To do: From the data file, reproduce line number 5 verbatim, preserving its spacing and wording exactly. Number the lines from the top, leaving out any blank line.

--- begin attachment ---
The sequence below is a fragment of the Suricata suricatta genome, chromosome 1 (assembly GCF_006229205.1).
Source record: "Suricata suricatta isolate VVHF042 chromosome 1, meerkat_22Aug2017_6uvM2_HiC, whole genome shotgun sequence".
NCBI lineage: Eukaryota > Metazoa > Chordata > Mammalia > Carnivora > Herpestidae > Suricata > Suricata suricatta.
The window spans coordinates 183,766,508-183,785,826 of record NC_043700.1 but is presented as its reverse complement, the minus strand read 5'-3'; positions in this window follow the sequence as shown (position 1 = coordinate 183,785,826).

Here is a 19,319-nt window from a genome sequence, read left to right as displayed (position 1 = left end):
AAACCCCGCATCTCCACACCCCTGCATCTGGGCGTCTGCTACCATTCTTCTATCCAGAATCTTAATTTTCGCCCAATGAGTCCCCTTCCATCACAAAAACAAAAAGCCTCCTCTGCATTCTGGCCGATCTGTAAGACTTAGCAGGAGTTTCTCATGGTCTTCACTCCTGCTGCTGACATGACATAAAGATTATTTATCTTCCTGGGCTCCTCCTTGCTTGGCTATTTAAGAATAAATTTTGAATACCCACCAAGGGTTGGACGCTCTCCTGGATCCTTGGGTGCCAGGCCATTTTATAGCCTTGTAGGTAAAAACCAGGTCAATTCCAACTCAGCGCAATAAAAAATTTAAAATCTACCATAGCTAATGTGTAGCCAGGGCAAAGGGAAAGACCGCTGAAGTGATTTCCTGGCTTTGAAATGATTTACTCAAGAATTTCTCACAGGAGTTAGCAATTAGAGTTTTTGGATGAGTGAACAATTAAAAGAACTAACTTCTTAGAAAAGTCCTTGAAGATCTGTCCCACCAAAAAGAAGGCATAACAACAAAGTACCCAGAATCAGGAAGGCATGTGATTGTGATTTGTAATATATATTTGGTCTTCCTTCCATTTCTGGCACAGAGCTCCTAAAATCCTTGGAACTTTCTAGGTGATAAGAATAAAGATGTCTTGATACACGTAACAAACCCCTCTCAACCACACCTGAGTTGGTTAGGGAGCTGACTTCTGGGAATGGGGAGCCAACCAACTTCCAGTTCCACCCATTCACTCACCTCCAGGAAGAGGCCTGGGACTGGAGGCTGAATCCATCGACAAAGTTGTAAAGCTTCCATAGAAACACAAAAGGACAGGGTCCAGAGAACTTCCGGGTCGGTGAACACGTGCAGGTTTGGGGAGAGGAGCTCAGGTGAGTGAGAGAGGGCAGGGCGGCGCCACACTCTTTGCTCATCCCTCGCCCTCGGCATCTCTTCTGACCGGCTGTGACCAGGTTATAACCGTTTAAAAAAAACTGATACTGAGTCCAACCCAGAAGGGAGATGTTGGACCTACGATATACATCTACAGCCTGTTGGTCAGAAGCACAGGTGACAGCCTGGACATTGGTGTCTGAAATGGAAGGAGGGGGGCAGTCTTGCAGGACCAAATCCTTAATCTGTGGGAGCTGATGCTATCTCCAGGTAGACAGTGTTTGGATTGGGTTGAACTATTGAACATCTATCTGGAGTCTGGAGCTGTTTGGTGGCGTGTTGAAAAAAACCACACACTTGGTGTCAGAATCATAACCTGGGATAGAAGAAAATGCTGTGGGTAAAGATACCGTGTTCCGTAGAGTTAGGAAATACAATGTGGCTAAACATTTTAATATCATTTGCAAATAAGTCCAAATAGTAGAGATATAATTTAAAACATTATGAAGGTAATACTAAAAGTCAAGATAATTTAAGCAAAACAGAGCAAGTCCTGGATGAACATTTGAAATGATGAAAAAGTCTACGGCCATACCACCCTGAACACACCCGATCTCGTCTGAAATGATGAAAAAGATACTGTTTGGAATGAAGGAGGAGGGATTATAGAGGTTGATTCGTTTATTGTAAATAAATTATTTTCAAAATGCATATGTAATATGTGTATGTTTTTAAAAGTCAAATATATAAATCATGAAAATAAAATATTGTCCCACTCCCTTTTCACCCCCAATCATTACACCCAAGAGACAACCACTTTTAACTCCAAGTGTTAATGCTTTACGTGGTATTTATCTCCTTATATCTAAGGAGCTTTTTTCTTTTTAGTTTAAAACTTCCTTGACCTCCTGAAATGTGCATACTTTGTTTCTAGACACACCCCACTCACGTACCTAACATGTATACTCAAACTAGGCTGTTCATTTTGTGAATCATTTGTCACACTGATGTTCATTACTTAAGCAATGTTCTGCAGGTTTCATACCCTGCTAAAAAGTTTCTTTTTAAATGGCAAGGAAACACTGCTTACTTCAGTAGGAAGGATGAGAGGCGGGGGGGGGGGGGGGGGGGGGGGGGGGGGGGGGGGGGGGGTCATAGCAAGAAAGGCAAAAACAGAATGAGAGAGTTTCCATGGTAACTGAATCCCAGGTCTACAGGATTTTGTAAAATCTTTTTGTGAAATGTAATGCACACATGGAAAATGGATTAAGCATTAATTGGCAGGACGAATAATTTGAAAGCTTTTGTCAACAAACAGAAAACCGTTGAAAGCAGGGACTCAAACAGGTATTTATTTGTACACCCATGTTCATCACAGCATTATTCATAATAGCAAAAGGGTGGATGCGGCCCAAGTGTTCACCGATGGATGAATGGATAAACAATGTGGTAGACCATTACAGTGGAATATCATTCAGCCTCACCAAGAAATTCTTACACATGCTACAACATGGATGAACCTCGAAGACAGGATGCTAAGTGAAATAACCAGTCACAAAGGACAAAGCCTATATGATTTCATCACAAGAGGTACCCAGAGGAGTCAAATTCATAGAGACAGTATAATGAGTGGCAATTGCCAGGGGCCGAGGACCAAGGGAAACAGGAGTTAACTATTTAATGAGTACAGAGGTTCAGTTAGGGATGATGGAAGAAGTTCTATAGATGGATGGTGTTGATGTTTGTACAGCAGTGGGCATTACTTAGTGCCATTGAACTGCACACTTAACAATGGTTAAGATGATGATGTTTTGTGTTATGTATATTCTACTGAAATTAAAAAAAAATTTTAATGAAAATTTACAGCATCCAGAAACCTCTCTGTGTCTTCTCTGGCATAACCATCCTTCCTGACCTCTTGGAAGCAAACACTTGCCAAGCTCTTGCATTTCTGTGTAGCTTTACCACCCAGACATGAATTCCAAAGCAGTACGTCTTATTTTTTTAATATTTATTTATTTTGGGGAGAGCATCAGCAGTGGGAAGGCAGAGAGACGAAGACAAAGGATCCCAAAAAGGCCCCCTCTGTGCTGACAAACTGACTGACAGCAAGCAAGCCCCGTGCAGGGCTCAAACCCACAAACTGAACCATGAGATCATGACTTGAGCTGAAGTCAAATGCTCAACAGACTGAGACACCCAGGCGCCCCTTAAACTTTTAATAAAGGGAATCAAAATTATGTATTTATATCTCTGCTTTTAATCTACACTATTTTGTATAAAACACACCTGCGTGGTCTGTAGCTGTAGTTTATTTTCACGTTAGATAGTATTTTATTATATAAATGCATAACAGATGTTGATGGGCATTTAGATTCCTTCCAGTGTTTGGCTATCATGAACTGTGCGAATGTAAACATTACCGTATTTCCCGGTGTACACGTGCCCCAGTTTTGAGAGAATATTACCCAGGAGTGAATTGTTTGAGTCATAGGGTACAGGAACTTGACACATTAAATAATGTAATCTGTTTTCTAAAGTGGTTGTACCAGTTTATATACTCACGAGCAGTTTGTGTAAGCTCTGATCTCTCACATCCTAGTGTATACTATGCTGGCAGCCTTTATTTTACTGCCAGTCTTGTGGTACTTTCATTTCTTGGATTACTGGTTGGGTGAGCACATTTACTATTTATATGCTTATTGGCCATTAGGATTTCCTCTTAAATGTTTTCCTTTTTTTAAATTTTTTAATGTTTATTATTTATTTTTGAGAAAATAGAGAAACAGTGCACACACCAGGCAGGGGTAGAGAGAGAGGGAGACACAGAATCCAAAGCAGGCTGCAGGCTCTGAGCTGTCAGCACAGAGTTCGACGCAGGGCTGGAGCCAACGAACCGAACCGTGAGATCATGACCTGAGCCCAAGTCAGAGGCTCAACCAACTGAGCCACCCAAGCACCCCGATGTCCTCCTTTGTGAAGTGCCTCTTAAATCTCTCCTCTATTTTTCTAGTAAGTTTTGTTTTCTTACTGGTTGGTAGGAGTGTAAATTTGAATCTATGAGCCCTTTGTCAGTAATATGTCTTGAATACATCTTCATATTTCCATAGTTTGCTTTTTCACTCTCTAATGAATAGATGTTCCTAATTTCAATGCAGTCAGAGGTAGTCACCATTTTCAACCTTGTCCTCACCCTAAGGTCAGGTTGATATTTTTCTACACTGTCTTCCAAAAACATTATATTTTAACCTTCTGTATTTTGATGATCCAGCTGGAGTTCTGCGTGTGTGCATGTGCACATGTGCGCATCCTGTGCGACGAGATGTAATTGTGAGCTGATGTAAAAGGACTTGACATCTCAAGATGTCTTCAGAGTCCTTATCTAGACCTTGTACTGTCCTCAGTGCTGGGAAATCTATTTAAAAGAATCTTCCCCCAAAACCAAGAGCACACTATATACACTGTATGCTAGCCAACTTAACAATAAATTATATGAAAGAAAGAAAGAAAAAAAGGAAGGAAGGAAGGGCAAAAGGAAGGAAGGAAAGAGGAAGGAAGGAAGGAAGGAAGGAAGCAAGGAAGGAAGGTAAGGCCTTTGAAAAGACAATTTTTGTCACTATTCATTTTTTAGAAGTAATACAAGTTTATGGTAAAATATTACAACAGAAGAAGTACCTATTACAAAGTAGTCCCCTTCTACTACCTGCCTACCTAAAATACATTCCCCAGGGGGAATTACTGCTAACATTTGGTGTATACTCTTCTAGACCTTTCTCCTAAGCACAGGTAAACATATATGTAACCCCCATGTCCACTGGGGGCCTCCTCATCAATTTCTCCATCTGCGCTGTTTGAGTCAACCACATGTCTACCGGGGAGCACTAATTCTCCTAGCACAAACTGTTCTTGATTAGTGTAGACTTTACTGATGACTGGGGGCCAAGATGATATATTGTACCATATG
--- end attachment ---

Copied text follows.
Here is a 19,319-nt window from a genome sequence, read left to right as displayed (position 1 = left end):